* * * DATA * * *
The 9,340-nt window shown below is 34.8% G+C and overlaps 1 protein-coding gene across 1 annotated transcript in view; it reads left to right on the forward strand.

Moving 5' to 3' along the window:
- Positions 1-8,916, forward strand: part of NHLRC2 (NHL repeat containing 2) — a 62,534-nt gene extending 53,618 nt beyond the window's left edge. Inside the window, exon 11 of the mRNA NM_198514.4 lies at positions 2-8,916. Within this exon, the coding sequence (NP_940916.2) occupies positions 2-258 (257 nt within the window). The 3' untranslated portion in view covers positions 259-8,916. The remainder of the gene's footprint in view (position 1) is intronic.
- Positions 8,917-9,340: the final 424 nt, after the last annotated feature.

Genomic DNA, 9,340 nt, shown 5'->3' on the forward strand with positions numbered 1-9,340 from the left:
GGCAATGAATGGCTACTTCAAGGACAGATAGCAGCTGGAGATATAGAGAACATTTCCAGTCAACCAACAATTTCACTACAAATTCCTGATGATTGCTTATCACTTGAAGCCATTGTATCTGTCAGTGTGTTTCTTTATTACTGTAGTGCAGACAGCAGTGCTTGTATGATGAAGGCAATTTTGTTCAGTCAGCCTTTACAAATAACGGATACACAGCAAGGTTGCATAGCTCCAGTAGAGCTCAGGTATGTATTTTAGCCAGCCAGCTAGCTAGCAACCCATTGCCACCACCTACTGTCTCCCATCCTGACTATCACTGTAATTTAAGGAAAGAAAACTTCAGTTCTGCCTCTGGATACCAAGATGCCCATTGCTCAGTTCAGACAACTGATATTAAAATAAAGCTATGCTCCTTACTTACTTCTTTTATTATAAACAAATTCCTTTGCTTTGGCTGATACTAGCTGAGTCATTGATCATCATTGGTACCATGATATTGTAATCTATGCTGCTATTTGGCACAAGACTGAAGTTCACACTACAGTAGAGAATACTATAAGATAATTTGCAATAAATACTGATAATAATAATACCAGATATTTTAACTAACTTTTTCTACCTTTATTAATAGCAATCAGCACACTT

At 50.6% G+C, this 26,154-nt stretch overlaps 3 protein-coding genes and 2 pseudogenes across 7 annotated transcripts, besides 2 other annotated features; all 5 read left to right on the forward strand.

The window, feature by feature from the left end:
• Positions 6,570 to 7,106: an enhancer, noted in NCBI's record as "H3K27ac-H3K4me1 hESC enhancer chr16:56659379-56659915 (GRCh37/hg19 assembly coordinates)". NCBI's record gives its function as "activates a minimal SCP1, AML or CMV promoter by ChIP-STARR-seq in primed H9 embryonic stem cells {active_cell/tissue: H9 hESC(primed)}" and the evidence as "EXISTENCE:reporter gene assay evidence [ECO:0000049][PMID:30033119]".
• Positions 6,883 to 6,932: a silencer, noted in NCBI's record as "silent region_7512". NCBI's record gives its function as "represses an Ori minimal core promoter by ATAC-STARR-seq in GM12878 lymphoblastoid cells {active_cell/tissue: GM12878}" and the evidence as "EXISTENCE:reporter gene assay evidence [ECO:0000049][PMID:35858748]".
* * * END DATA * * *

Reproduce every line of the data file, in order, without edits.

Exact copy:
The 9,340-nt window shown below is 34.8% G+C and overlaps 1 protein-coding gene across 1 annotated transcript in view; it reads left to right on the forward strand.

Moving 5' to 3' along the window:
- Positions 1-8,916, forward strand: part of NHLRC2 (NHL repeat containing 2) — a 62,534-nt gene extending 53,618 nt beyond the window's left edge. Inside the window, exon 11 of the mRNA NM_198514.4 lies at positions 2-8,916. Within this exon, the coding sequence (NP_940916.2) occupies positions 2-258 (257 nt within the window). The 3' untranslated portion in view covers positions 259-8,916. The remainder of the gene's footprint in view (position 1) is intronic.
- Positions 8,917-9,340: the final 424 nt, after the last annotated feature.

Genomic DNA, 9,340 nt, shown 5'->3' on the forward strand with positions numbered 1-9,340 from the left:
GGCAATGAATGGCTACTTCAAGGACAGATAGCAGCTGGAGATATAGAGAACATTTCCAGTCAACCAACAATTTCACTACAAATTCCTGATGATTGCTTATCACTTGAAGCCATTGTATCTGTCAGTGTGTTTCTTTATTACTGTAGTGCAGACAGCAGTGCTTGTATGATGAAGGCAATTTTGTTCAGTCAGCCTTTACAAATAACGGATACACAGCAAGGTTGCATAGCTCCAGTAGAGCTCAGGTATGTATTTTAGCCAGCCAGCTAGCTAGCAACCCATTGCCACCACCTACTGTCTCCCATCCTGACTATCACTGTAATTTAAGGAAAGAAAACTTCAGTTCTGCCTCTGGATACCAAGATGCCCATTGCTCAGTTCAGACAACTGATATTAAAATAAAGCTATGCTCCTTACTTACTTCTTTTATTATAAACAAATTCCTTTGCTTTGGCTGATACTAGCTGAGTCATTGATCATCATTGGTACCATGATATTGTAATCTATGCTGCTATTTGGCACAAGACTGAAGTTCACACTACAGTAGAGAATACTATAAGATAATTTGCAATAAATACTGATAATAATAATACCAGATATTTTAACTAACTTTTTCTACCTTTATTAATAGCAATCAGCACACTT

At 50.6% G+C, this 26,154-nt stretch overlaps 3 protein-coding genes and 2 pseudogenes across 7 annotated transcripts, besides 2 other annotated features; all 5 read left to right on the forward strand.

The window, feature by feature from the left end:
• Positions 6,570 to 7,106: an enhancer, noted in NCBI's record as "H3K27ac-H3K4me1 hESC enhancer chr16:56659379-56659915 (GRCh37/hg19 assembly coordinates)". NCBI's record gives its function as "activates a minimal SCP1, AML or CMV promoter by ChIP-STARR-seq in primed H9 embryonic stem cells {active_cell/tissue: H9 hESC(primed)}" and the evidence as "EXISTENCE:reporter gene assay evidence [ECO:0000049][PMID:30033119]".
• Positions 6,883 to 6,932: a silencer, noted in NCBI's record as "silent region_7512". NCBI's record gives its function as "represses an Ori minimal core promoter by ATAC-STARR-seq in GM12878 lymphoblastoid cells {active_cell/tissue: GM12878}" and the evidence as "EXISTENCE:reporter gene assay evidence [ECO:0000049][PMID:35858748]".